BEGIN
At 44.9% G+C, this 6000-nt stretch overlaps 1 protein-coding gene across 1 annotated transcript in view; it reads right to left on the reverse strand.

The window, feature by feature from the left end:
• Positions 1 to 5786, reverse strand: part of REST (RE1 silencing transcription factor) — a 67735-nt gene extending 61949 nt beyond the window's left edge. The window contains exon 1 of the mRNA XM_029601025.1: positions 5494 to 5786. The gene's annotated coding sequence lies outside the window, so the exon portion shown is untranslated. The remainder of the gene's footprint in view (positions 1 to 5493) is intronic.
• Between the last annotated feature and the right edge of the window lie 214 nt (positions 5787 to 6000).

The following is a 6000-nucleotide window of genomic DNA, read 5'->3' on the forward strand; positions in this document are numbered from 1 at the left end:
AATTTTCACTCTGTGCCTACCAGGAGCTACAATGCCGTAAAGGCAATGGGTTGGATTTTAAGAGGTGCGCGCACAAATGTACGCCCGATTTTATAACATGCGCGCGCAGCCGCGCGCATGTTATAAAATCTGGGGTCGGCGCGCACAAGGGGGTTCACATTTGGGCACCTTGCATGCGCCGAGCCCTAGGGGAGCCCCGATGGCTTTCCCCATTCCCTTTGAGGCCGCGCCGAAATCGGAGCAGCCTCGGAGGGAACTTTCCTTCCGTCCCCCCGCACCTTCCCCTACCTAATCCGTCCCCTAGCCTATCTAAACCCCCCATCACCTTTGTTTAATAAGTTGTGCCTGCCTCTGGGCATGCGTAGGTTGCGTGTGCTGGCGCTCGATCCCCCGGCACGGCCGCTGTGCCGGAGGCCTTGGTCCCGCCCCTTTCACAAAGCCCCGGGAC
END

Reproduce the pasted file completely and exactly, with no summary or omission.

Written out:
At 44.9% G+C, this 6000-nt stretch overlaps 1 protein-coding gene across 1 annotated transcript in view; it reads right to left on the reverse strand.

The window, feature by feature from the left end:
• Positions 1 to 5786, reverse strand: part of REST (RE1 silencing transcription factor) — a 67735-nt gene extending 61949 nt beyond the window's left edge. The window contains exon 1 of the mRNA XM_029601025.1: positions 5494 to 5786. The gene's annotated coding sequence lies outside the window, so the exon portion shown is untranslated. The remainder of the gene's footprint in view (positions 1 to 5493) is intronic.
• Between the last annotated feature and the right edge of the window lie 214 nt (positions 5787 to 6000).

The following is a 6000-nucleotide window of genomic DNA, read 5'->3' on the forward strand; positions in this document are numbered from 1 at the left end:
AATTTTCACTCTGTGCCTACCAGGAGCTACAATGCCGTAAAGGCAATGGGTTGGATTTTAAGAGGTGCGCGCACAAATGTACGCCCGATTTTATAACATGCGCGCGCAGCCGCGCGCATGTTATAAAATCTGGGGTCGGCGCGCACAAGGGGGTTCACATTTGGGCACCTTGCATGCGCCGAGCCCTAGGGGAGCCCCGATGGCTTTCCCCATTCCCTTTGAGGCCGCGCCGAAATCGGAGCAGCCTCGGAGGGAACTTTCCTTCCGTCCCCCCGCACCTTCCCCTACCTAATCCGTCCCCTAGCCTATCTAAACCCCCCATCACCTTTGTTTAATAAGTTGTGCCTGCCTCTGGGCATGCGTAGGTTGCGTGTGCTGGCGCTCGATCCCCCGGCACGGCCGCTGTGCCGGAGGCCTTGGTCCCGCCCCTTTCACAAAGCCCCGGGAC